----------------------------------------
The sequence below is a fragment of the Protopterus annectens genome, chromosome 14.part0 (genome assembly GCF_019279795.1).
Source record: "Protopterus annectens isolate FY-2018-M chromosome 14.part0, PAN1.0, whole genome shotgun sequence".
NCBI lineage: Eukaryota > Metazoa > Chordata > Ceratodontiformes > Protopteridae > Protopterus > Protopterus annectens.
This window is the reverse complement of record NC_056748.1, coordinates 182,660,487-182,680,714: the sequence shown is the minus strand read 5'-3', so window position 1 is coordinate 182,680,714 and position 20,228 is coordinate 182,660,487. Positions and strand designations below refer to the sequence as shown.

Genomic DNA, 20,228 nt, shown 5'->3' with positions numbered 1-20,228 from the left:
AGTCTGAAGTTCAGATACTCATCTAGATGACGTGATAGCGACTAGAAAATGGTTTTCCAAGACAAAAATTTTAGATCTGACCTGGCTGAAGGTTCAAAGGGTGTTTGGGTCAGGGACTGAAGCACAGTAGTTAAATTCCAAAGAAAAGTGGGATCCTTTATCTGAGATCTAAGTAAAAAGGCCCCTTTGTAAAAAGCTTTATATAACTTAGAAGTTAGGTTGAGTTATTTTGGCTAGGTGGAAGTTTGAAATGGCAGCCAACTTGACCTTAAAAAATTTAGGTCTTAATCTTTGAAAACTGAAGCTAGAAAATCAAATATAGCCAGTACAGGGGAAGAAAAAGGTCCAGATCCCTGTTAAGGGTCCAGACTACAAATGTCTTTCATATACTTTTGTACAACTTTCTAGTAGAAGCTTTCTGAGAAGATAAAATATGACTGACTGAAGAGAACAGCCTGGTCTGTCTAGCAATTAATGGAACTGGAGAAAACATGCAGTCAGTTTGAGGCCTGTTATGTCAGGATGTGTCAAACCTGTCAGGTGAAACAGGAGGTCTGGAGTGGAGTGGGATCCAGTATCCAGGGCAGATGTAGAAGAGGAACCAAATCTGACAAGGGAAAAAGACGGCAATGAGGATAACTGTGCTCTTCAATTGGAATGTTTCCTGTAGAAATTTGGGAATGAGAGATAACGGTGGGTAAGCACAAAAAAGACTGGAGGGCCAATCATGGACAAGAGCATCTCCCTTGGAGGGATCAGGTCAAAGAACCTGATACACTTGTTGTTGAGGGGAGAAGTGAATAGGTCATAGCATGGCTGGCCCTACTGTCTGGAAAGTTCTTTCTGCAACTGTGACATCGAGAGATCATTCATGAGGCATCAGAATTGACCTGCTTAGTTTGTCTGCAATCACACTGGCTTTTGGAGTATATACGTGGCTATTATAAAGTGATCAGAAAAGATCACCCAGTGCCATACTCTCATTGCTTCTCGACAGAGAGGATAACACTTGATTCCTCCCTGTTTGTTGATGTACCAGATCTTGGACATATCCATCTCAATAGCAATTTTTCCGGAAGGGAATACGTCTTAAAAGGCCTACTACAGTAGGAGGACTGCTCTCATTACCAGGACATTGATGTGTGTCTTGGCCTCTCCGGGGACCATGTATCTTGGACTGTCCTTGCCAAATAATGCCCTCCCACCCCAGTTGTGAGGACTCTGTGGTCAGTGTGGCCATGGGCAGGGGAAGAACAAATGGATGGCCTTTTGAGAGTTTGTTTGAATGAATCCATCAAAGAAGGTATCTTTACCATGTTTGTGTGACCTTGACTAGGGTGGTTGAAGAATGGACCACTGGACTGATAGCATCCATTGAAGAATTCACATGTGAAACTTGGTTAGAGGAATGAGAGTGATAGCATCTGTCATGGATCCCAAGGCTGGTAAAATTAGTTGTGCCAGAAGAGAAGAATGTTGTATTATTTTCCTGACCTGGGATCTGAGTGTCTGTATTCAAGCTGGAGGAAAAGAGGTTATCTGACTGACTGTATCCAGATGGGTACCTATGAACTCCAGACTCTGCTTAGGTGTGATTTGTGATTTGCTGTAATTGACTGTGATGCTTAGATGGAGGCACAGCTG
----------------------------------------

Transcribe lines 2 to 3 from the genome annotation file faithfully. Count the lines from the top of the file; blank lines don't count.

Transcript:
Source record: "Protopterus annectens isolate FY-2018-M chromosome 14.part0, PAN1.0, whole genome shotgun sequence".
NCBI lineage: Eukaryota > Metazoa > Chordata > Ceratodontiformes > Protopteridae > Protopterus > Protopterus annectens.